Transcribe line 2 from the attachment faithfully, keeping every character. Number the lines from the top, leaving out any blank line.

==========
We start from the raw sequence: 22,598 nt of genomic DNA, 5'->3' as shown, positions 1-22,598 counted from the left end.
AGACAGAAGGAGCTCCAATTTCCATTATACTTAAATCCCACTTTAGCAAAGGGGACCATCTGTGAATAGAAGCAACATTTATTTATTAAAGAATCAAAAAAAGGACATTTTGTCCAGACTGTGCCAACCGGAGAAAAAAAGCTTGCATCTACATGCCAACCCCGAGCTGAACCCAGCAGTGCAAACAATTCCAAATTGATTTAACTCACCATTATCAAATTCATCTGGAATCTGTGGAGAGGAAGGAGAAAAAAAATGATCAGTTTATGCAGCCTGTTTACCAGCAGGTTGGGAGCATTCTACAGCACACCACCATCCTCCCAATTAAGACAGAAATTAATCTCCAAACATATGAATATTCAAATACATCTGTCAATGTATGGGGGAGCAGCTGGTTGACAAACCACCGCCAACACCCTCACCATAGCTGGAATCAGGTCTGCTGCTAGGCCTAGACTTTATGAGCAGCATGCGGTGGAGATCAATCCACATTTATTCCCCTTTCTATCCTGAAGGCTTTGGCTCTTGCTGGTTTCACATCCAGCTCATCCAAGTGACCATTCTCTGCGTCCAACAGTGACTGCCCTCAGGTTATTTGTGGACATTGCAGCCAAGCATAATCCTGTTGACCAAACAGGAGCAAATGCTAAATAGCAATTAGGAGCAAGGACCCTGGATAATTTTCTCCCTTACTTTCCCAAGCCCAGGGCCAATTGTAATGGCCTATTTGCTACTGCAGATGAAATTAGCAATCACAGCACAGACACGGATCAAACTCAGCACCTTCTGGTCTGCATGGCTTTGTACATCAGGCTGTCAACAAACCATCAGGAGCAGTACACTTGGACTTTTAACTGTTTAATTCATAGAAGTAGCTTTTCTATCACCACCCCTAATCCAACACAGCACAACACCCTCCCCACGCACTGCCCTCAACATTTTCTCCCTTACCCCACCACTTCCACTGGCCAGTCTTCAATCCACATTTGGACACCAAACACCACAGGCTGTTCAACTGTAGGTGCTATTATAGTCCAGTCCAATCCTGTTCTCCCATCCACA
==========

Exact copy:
AGACAGAAGGAGCTCCAATTTCCATTATACTTAAATCCCACTTTAGCAAAGGGGACCATCTGTGAATAGAAGCAACATTTATTTATTAAAGAATCAAAAAAAGGACATTTTGTCCAGACTGTGCCAACCGGAGAAAAAAAGCTTGCATCTACATGCCAACCCCGAGCTGAACCCAGCAGTGCAAACAATTCCAAATTGATTTAACTCACCATTATCAAATTCATCTGGAATCTGTGGAGAGGAAGGAGAAAAAAAATGATCAGTTTATGCAGCCTGTTTACCAGCAGGTTGGGAGCATTCTACAGCACACCACCATCCTCCCAATTAAGACAGAAATTAATCTCCAAACATATGAATATTCAAATACATCTGTCAATGTATGGGGGAGCAGCTGGTTGACAAACCACCGCCAACACCCTCACCATAGCTGGAATCAGGTCTGCTGCTAGGCCTAGACTTTATGAGCAGCATGCGGTGGAGATCAATCCACATTTATTCCCCTTTCTATCCTGAAGGCTTTGGCTCTTGCTGGTTTCACATCCAGCTCATCCAAGTGACCATTCTCTGCGTCCAACAGTGACTGCCCTCAGGTTATTTGTGGACATTGCAGCCAAGCATAATCCTGTTGACCAAACAGGAGCAAATGCTAAATAGCAATTAGGAGCAAGGACCCTGGATAATTTTCTCCCTTACTTTCCCAAGCCCAGGGCCAATTGTAATGGCCTATTTGCTACTGCAGATGAAATTAGCAATCACAGCACAGACACGGATCAAACTCAGCACCTTCTGGTCTGCATGGCTTTGTACATCAGGCTGTCAACAAACCATCAGGAGCAGTACACTTGGACTTTTAACTGTTTAATTCATAGAAGTAGCTTTTCTATCACCACCCCTAATCCAACACAGCACAACACCCTCCCCACGCACTGCCCTCAACATTTTCTCCCTTACCCCACCACTTCCACTGGCCAGTCTTCAATCCACATTTGGACACCAAACACCACAGGCTGTTCAACTGTAGGTGCTATTATAGTCCAGTCCAATCCTGTTCTCCCATCCACA